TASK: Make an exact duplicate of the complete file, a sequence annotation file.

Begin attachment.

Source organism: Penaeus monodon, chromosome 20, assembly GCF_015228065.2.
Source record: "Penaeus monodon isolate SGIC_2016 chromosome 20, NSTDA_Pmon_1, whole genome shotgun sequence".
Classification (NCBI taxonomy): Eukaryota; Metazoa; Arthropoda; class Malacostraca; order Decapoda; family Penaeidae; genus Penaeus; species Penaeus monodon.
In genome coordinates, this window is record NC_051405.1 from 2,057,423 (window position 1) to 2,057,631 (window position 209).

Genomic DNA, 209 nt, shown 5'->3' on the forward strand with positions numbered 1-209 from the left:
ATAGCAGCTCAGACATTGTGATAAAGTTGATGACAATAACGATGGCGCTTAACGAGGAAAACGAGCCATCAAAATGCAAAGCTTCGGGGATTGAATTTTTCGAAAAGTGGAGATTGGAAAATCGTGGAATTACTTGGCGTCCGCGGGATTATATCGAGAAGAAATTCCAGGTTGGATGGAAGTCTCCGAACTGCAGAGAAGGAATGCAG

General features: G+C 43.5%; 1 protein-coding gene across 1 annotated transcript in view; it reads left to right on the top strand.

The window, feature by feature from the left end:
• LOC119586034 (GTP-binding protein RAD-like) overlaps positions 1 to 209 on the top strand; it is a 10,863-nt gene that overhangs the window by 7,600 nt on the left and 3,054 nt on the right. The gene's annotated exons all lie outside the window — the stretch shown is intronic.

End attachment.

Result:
Source organism: Penaeus monodon, chromosome 20, assembly GCF_015228065.2.
Source record: "Penaeus monodon isolate SGIC_2016 chromosome 20, NSTDA_Pmon_1, whole genome shotgun sequence".
Classification (NCBI taxonomy): Eukaryota; Metazoa; Arthropoda; class Malacostraca; order Decapoda; family Penaeidae; genus Penaeus; species Penaeus monodon.
In genome coordinates, this window is record NC_051405.1 from 2,057,423 (window position 1) to 2,057,631 (window position 209).

Genomic DNA, 209 nt, shown 5'->3' on the forward strand with positions numbered 1-209 from the left:
ATAGCAGCTCAGACATTGTGATAAAGTTGATGACAATAACGATGGCGCTTAACGAGGAAAACGAGCCATCAAAATGCAAAGCTTCGGGGATTGAATTTTTCGAAAAGTGGAGATTGGAAAATCGTGGAATTACTTGGCGTCCGCGGGATTATATCGAGAAGAAATTCCAGGTTGGATGGAAGTCTCCGAACTGCAGAGAAGGAATGCAG

General features: G+C 43.5%; 1 protein-coding gene across 1 annotated transcript in view; it reads left to right on the top strand.

The window, feature by feature from the left end:
• LOC119586034 (GTP-binding protein RAD-like) overlaps positions 1 to 209 on the top strand; it is a 10,863-nt gene that overhangs the window by 7,600 nt on the left and 3,054 nt on the right. The gene's annotated exons all lie outside the window — the stretch shown is intronic.